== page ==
Are you having any speedometer issues? I have to check, the speedo runs of a sensor in the differential. There are speed sensors in the tranny, the only common thread would be vehicle speed if the truck is equipped with rolling door locks, that is it locks automatically at a certain speed. That wouldn,t explain the lack of power at the servo.
Things got hectic on me I am still working on the last info you gave me and the door locks may be a good clue. Chrysler electrical is interesting, they spend alot of time sending info from module to module until they get to the end of the chain and the final module makes a decision.
I'll get back to you,
Heres something to check,
I was talking to another tech at work, and a Just Answer expert sent me a message verifying this. You have a heat pump on the passenger side of the engine compartment that is prone to leaking coolant into the wiring harness. Check this pump for leakage and inspect the harness and bulkhead connector for corrosion. The coolant can use the harness as a wick and cause any number of problems.
Look this over and let me know,
DATE: July 18, 2003
THIS BULLETIN SUPERSEDES TECHNICAL SERVICE BULLETIN 08-041-00, DATED DEC. 15, 2000, WHICH SHOULD BE REMOVED FROM YOUR FILES. ALL REVISIONS ARE HIGHLIGHTED WITH **ASTERISKS**. THE REVISION ADDS 2002 AND 2003 VEHICLES AND REVISES THE PARTS TABLE.
The door locks will intermittently lock and/or unlock without any activation of the power door lock switch or a clicking sound may be heard coming from the power door locks (repeated locking or repeated unlocking). The condition may occur more frequently in damp conditions such as driving the vehicle in the rain or taking the vehicle through a car wash.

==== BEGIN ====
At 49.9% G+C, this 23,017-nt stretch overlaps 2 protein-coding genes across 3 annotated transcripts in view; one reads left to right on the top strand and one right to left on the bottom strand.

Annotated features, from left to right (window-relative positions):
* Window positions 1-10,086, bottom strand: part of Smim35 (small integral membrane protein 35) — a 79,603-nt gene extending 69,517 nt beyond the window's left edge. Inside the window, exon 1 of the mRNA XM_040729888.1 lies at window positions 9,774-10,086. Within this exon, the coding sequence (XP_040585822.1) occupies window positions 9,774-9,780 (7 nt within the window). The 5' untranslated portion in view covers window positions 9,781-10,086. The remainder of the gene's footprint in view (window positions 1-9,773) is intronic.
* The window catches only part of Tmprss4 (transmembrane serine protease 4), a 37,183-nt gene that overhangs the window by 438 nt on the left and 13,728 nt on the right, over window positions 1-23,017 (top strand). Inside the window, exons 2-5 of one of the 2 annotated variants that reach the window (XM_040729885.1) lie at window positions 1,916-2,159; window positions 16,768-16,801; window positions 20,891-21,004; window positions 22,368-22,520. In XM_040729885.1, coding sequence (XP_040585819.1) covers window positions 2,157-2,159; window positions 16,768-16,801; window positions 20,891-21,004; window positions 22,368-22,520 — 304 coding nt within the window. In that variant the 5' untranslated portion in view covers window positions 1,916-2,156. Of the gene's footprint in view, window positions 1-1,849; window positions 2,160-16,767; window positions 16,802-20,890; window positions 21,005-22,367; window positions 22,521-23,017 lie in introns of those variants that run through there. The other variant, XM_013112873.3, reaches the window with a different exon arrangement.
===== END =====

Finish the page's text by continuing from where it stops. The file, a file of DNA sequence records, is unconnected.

Vehicles that demonstrate this condition may have water weeping into the door/liftgate lock cylinder switches causing the switch to intermittently short across the internal circuit. This in turn may signal the Central Timer Module (CTM) to activate the power door locks. Because of the nature of this problem, it is extremely difficult to diagnose this condition. Therefore, customers that indicate their doors intermittently lock and unlock without having the door lock switch activated or customers that indicate they hear a repeated clicking noise coming from the door locks should have the Repair Procedure performed on their vehicle.
This TSB may help with the door lock problem, the Durangos also have problems with water leaking into the B-pillar (between front and rear doors) across the top of the door and down into the kick panel getting water in the Central Timer Module (CTM) causing issues.
This can be hard to track down as there will be no signs of water after it dries, sometimes you can take the CTM out and remove the cover and see where water has run across the circuit board.
As far as the cruise goes, I am not leaning towards the clockspring. The reason is this, if I understand you correctly you wer driving down the road and the cruise just quit. We know you were not getting power to the servo. The switch that turns the cruise on and off is not like a light switch that provides a mechanical connection for current to flow through. When you press the button it sends a voltage signal to the PCM for as long as you have the button depressed. The PCM sees this voltage and internally switches on the power to the servo. If you have power on the yellow /red wire and nothing to the servo the only thing between these to points is the brake switch. You also stated it started working again after you checked the brake switch. Try wiggling the connector at the brake switch and see if it starts working again. It could be a clockspring, it is a common problem, it just doesn't fit with the lack of power at the servo.